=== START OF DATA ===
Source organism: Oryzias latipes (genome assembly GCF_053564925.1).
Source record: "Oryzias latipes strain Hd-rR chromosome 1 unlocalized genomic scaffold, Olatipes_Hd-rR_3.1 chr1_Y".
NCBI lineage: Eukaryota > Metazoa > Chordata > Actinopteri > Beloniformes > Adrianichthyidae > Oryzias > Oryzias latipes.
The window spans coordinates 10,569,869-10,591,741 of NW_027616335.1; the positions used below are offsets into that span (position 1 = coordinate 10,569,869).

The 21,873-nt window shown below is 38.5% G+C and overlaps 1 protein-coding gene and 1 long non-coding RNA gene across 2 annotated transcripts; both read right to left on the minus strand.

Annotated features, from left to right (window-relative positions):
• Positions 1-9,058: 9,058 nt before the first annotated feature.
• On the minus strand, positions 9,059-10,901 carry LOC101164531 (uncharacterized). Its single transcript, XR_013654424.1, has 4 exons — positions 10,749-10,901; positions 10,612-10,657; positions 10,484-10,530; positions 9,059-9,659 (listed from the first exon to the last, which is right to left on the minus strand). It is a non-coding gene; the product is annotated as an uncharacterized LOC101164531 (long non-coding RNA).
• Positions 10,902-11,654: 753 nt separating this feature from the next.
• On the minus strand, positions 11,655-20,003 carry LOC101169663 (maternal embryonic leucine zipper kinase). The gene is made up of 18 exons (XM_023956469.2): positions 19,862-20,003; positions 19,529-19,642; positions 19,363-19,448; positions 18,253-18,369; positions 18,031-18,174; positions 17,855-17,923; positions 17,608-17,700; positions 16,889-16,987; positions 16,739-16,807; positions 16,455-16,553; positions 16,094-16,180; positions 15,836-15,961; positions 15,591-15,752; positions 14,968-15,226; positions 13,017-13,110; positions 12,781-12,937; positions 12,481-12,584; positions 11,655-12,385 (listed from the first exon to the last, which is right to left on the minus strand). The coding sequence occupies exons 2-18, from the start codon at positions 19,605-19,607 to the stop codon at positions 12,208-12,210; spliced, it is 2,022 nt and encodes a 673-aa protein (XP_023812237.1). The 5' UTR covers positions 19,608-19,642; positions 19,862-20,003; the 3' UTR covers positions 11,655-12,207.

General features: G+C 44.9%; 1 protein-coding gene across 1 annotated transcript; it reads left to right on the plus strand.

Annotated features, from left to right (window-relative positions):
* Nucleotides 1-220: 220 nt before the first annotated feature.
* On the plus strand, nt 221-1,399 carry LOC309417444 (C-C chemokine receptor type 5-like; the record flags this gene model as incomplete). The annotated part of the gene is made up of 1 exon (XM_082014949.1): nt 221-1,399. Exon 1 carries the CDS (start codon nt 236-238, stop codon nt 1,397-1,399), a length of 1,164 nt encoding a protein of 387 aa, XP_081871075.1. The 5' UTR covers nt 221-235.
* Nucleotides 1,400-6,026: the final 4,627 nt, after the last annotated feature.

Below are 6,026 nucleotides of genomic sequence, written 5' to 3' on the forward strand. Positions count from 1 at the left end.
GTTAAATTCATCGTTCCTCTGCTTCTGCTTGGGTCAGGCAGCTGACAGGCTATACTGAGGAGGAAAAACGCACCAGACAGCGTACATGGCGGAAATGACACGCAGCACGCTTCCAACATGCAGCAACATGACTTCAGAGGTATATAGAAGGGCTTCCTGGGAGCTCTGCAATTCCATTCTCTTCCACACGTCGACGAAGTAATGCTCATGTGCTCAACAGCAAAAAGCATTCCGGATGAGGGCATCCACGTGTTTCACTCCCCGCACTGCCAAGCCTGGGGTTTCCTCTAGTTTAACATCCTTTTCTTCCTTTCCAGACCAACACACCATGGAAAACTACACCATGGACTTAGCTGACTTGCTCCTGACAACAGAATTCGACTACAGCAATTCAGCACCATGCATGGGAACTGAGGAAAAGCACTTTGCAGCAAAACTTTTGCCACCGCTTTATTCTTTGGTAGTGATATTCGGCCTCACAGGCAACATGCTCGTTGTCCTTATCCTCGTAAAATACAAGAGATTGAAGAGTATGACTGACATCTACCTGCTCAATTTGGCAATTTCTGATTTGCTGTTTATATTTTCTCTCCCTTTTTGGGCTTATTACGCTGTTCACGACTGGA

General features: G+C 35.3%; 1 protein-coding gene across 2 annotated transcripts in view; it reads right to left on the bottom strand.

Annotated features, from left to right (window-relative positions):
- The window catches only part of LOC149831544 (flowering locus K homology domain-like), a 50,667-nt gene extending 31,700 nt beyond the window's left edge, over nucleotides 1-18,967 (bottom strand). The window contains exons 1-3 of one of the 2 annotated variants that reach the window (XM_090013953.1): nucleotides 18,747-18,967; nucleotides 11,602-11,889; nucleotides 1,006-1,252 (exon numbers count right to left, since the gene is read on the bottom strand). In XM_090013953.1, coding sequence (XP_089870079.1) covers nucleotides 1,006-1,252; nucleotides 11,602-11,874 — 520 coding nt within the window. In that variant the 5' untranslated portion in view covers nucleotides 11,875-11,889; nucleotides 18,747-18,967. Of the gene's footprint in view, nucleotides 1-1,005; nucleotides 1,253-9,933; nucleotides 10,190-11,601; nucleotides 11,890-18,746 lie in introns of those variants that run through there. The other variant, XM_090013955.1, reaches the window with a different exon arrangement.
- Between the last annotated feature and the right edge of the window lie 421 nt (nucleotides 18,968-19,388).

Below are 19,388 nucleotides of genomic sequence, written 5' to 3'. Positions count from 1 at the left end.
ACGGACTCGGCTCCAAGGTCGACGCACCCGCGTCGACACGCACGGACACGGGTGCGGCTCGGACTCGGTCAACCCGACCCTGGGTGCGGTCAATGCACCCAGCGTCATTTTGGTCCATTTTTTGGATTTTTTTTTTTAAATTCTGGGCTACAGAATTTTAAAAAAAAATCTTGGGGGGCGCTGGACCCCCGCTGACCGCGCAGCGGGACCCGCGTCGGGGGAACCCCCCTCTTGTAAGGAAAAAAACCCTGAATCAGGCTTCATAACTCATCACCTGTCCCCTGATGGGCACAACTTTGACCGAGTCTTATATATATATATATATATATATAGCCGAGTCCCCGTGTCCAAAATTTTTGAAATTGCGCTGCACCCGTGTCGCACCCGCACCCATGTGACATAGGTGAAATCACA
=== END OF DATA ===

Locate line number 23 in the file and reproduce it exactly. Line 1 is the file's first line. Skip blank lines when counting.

ACGGACTCGGCTCCAAGGTCGACGCACCCGCGTCGACACGCACGGACACGGGTGCGGCTCGGACTCGGTCAACCCGACCCTGGGTGCGGTCAATGCACCCAGCGTCATTTTGGTCCATTTTTTGGATTTTTTTTTTTAAATTCTGGGCTACAGAATTTTAAAAAAAAATCTTGGGGGGCGCTGGACCCCCGCTGACCGCGCAGCGGGACCCGCGTCGGGGGAACCCCCCTCTTGTAAGGAAAAAAACCCTGAATCAGGCTTCATAACTCATCACCTGTCCCCTGATGGGCACAACTTTGACCGAGTCTTATATATATATATATATATATATAGCCGAGTCCCCGTGTCCAAAATTTTTGAAATTGCGCTGCACCCGTGTCGCACCCGCACCCATGTGACATAGGTGAAATCACA